(1) 'Homosexuality' as such was not even coined until the 1870s, and since then dramatic change has happened in turning same-sex intercourse into a whole pathology which Christians now believe 'gays' need saving from.

    (2) Can a Christian say they object to love? Just because two of the same-sex choose to live in a way which looks remarkably like a heterosexual nuclear family, can they then say it is evil? And whose fault is it anyway that 'gay relationships' do look like heterosexual ones (which then appear wrong and threatening)? Perhaps because in western society it is extremely difficult for people of the same-sex to be very intimate in any way other than to mimic the nuclear family.

    (3) And what of the physical? Many self-identifying gay people don't even value the physical (sexual) very much, if at all in some cases. Is there something wrong with them? In some historical periods, such a relationship would seem like a good friendship with nothing to cry up about.

    (4) Even if we get onto the physical- are we to condemn kissing? Even in very sexual acts there is a plethora of intentions and contexts which surround a sexual act. Some people engage in 'sexual' acts without any expressed emotional intimacy at all. And to get into the real core of it, any health specialist today will verify (especially for the man) about 'hidden' areas of pleasure. Who planted them if not God?


    I think mostly Christians sometimes need to think what is really real about their arguments, and what is just discourse which they have inherited and passed on, which they use to tackle other discourses. Really, I have this image in my head of two people arguing using words and scripts about sexual identities and so on, and two people beneath them loving each other who have never heard of such words or arguments or anything. We need help to see what is real, and what is just rhetoric or discourse.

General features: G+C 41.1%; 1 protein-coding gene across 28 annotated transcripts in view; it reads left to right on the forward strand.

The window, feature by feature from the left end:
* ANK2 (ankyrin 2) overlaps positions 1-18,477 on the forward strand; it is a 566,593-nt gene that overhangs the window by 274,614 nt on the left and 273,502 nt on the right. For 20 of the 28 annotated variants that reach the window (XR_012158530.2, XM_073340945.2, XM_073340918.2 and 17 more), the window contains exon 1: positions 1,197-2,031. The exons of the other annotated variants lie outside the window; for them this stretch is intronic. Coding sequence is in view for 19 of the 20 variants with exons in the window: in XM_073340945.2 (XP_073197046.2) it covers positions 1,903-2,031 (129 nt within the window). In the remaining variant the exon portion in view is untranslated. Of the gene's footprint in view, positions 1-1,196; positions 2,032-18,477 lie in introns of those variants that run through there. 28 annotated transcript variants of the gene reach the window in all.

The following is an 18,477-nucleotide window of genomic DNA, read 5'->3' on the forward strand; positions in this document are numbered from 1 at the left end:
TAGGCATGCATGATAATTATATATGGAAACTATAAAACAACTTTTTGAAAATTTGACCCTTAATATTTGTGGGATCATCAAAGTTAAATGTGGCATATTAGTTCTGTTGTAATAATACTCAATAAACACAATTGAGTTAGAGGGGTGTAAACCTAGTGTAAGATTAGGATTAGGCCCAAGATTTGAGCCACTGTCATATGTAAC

Mercifully God has come in Jesus (who is a person- not a book), and the Spirit is given to help us (via our hearts/minds) to intuit what is OK. And that isn't to say that we make mistakes- in Christian speak there is a 'war' and so on in us.

    Although I don't agree with Christian Concern's actions, I can at least understand them, and empathise, even though I wish they'd try and do the same and realise that most of the energy they make is down to discourse fighting (and Jesus said not to fight at all).
    I don't think anybody was actually disagreeing that these guys' viewpoint is pretty odious. The question was more about whether they should be allowed onto the premises.

    It's a pity that it turns out the conference did focus on homosexuality and abortion, rather than these being minor issues.